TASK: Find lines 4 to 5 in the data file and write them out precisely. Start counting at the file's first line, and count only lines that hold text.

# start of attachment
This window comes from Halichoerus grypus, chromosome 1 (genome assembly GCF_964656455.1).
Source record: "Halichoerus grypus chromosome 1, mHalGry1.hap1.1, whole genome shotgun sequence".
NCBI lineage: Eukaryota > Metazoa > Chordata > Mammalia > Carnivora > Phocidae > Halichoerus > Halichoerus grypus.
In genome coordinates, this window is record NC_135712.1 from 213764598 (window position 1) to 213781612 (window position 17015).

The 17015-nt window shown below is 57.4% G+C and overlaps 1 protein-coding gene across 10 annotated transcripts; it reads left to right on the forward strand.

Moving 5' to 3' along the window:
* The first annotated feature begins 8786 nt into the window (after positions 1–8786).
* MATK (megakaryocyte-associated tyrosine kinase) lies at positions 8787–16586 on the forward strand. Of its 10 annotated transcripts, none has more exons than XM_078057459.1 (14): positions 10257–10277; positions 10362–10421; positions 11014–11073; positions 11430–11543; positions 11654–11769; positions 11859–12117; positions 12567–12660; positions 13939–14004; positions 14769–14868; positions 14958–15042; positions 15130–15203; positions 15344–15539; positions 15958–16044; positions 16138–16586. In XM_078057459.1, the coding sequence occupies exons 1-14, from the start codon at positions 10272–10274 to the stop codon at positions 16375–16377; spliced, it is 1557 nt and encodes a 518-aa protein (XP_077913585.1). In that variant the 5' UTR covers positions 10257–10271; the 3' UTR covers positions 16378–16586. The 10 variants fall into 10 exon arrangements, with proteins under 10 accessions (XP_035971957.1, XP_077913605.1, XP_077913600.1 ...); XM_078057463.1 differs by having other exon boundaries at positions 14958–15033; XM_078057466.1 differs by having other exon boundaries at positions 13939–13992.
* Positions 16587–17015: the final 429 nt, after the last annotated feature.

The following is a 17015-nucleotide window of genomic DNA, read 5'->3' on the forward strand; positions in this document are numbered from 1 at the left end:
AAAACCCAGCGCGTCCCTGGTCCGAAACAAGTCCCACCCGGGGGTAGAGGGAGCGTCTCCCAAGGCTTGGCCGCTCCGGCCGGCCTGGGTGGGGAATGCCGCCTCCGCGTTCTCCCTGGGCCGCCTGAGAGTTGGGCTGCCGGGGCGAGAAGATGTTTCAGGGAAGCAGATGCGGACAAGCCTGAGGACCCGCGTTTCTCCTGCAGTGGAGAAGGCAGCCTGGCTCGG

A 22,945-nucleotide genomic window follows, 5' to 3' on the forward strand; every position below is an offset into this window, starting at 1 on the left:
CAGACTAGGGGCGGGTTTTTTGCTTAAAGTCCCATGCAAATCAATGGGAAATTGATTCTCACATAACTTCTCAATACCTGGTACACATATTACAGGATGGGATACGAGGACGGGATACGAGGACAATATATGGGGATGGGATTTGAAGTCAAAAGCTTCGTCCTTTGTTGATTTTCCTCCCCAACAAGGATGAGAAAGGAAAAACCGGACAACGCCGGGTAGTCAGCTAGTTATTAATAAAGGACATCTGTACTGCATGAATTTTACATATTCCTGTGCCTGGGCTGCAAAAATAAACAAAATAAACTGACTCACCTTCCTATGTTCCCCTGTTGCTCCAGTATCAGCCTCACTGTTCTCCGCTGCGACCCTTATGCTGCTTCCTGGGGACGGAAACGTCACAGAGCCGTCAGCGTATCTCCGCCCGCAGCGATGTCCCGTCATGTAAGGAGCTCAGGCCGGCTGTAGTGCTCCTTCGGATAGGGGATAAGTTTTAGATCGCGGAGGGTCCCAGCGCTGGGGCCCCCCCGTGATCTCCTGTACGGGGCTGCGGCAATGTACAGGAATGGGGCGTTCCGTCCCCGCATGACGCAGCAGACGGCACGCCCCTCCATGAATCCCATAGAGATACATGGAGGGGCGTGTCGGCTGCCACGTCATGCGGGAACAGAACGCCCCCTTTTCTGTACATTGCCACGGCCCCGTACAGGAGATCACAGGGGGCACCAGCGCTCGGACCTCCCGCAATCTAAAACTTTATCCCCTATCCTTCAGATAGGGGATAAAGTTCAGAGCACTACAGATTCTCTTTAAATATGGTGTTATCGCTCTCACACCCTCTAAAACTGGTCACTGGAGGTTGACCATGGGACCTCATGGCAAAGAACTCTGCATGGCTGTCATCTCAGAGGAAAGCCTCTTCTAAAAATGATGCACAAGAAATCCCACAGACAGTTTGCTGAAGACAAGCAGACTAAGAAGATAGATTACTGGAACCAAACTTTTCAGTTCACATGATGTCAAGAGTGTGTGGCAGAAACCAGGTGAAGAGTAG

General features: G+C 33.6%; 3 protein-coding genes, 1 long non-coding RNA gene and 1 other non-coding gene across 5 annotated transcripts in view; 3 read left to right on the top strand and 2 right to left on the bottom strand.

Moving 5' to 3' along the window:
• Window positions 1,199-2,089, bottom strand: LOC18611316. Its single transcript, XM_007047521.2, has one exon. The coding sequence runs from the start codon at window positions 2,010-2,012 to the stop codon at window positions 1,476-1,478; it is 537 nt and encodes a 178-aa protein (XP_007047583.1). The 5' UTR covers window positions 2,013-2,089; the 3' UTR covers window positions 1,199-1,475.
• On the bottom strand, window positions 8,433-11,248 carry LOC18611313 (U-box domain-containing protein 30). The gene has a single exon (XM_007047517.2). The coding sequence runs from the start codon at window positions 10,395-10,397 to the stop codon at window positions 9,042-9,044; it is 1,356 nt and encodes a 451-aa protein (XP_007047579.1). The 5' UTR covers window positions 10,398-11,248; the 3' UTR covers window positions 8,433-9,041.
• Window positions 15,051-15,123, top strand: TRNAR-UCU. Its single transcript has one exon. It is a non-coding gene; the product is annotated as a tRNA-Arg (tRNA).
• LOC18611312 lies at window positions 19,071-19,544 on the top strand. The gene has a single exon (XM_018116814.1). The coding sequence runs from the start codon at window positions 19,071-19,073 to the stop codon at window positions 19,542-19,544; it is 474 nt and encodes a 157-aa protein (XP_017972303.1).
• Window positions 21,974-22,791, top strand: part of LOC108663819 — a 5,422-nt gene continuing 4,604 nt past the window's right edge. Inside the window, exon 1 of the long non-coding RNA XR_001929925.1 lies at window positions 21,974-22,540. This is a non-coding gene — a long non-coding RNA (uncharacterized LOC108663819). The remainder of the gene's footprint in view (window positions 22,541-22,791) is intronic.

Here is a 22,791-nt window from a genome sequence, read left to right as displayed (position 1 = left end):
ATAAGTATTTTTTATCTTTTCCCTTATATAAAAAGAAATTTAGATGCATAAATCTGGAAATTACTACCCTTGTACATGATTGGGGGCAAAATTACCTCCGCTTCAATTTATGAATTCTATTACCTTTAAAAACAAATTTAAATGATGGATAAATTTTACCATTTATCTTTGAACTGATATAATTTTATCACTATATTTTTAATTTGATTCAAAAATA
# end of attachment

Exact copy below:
In genome coordinates, this window is record NC_135712.1 from 213764598 (window position 1) to 213781612 (window position 17015).

The 17015-nt window shown below is 57.4% G+C and overlaps 1 protein-coding gene across 10 annotated transcripts; it reads left to right on the forward strand.